The majority opinion lays out a roadmap for eviscerating other important rights—including the right to contraception and same-sex marriage. Roe v. Wade did far more than establish the right to abortion; it solidified and expanded on the right to privacy and liberty, which is the basis for rights related to contraception and procreation, marriage, family relations, child rearing, and intimacy.44 As the dissent makes clear, “[t]he Court’s precedents about bodily autonomy, sexual and familial relations, and procreation are all interwoven–all part of the fabric of our constitutional law, and because that is so, of our lives.”45
Although the majority opinion protests that it is only about abortion and does not cast doubt on other precedent,46 its analytical framework does the exact opposite. The dissent likens the majority’s protestations not to worry to “someone telling you that the Jenga tower simply will not collapse.”47 It is impossible to “neatly extract” the right to abortion from the “constitutional edifice without affecting any associated rights.”48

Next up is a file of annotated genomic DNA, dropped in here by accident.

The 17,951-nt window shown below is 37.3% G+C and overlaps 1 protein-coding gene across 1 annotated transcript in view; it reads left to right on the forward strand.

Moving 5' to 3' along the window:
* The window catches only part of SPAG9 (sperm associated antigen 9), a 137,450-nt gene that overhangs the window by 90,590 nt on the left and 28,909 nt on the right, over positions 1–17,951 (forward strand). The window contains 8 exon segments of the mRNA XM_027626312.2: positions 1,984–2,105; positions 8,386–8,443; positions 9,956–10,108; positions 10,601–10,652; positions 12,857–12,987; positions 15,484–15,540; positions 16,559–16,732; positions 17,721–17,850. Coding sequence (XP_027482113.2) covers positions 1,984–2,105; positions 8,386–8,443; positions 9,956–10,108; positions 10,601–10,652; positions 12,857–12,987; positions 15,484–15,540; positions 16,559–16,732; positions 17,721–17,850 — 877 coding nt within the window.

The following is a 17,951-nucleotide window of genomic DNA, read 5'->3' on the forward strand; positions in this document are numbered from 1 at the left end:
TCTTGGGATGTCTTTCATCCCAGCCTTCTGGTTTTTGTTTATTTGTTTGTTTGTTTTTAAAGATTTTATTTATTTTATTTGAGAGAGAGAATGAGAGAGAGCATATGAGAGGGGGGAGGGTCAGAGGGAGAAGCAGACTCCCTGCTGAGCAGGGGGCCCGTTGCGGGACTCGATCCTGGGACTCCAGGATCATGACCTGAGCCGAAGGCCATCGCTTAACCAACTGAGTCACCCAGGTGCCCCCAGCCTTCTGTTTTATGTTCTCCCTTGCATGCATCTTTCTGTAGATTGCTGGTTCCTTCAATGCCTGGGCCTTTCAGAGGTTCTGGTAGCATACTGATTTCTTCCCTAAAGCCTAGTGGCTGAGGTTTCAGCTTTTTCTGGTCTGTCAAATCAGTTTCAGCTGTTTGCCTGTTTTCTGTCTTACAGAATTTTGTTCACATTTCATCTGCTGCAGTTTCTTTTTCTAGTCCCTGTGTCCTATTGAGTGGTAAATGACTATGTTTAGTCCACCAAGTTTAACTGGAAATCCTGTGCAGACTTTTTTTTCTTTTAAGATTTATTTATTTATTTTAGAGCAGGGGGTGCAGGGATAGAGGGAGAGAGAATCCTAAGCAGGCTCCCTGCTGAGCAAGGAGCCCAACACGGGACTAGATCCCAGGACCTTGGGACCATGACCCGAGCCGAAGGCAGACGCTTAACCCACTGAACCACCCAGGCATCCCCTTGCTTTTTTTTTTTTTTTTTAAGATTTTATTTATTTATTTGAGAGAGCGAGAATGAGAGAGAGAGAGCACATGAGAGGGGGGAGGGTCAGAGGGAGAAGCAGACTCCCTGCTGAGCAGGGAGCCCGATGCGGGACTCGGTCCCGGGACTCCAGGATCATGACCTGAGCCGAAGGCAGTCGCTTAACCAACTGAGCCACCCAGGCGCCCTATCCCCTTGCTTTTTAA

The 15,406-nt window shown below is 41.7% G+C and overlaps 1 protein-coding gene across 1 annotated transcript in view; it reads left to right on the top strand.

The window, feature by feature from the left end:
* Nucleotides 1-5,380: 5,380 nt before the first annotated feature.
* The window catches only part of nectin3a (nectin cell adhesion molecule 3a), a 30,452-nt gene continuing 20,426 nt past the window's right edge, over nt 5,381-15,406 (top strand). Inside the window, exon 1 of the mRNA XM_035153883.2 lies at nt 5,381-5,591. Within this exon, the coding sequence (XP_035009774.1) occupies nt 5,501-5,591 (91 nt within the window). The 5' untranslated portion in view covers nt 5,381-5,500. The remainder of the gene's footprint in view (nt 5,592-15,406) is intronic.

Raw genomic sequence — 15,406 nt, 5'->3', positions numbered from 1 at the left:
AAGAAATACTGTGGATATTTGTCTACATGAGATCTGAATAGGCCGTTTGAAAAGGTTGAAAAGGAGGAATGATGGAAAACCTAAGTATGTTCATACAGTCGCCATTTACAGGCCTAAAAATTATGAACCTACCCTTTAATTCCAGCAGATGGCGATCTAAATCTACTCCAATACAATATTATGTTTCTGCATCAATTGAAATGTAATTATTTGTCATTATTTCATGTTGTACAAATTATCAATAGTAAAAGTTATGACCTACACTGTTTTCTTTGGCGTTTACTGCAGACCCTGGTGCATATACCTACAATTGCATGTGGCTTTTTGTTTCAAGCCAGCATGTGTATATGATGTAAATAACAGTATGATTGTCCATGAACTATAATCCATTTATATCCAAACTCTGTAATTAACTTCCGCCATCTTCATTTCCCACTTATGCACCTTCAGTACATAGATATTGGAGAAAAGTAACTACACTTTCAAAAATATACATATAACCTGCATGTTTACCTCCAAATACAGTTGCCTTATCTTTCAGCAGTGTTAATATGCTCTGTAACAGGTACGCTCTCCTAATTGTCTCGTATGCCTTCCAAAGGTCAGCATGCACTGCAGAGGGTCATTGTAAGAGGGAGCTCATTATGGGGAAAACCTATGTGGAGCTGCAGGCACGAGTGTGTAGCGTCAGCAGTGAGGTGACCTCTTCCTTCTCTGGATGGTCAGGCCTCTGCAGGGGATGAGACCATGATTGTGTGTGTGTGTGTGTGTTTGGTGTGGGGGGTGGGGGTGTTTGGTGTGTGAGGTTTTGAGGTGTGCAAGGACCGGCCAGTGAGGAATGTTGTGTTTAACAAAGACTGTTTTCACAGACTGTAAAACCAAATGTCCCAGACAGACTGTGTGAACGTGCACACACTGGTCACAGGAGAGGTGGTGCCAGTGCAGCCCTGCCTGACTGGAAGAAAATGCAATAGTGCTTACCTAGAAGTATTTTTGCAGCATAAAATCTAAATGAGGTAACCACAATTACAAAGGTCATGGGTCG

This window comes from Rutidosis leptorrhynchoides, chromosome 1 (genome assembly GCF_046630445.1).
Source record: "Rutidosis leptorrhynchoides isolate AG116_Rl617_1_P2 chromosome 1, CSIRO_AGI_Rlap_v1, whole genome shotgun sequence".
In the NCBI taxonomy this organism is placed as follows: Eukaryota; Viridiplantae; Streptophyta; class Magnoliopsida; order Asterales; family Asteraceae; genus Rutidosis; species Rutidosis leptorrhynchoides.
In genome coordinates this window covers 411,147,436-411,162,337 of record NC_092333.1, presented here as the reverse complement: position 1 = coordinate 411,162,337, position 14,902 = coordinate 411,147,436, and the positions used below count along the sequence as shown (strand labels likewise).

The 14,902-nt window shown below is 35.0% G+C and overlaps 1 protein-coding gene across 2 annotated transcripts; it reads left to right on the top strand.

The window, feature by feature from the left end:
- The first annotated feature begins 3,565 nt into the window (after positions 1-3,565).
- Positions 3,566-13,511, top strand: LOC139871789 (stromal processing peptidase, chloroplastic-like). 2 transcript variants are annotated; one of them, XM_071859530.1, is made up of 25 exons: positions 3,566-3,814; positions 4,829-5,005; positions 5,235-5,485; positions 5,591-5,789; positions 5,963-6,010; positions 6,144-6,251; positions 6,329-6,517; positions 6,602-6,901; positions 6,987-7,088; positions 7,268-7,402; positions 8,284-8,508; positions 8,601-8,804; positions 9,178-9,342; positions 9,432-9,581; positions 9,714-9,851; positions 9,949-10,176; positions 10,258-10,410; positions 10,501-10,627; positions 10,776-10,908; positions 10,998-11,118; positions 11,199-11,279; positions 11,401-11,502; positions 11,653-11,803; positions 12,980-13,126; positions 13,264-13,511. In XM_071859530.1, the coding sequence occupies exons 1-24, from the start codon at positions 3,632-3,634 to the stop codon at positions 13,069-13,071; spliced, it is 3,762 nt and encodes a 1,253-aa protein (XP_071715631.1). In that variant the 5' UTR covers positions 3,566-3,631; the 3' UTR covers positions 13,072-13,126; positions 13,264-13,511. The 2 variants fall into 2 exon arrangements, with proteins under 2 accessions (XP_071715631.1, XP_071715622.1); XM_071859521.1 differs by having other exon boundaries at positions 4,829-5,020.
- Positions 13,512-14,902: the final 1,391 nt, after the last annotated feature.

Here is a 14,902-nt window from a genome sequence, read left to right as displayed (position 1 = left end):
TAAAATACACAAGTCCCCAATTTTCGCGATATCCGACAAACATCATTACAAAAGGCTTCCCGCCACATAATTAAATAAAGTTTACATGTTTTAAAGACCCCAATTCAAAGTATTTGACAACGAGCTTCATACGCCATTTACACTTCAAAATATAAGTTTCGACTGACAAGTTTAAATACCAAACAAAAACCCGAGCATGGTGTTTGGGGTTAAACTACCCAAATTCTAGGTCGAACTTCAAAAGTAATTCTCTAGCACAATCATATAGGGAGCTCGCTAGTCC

In a separate concurrence, Justice Thomas makes things crystal clear—he calls for the Court to reconsider all of the Court’s precedents establishing fundamental rights under the Fourteenth Amendments’ right to liberty, including Griswold v. Connecticut (right to contraception), Lawrence v. Texas (right to same sex intimate relations), and Obergefell v. Hodges (marriage equality). He says that every one of these decisions are “demonstrably erroneous” and that the newly constituted Court has not only the power but a “duty” to overturn any prior decision that it deems to have been wrongly decided.49
The majority’s opinion contains language that suggests other troubling legal developments are ahead.
The Court Wants to Return Us to a Time when Women–and Many Others–Were Not Equal in the Eyes of the Law.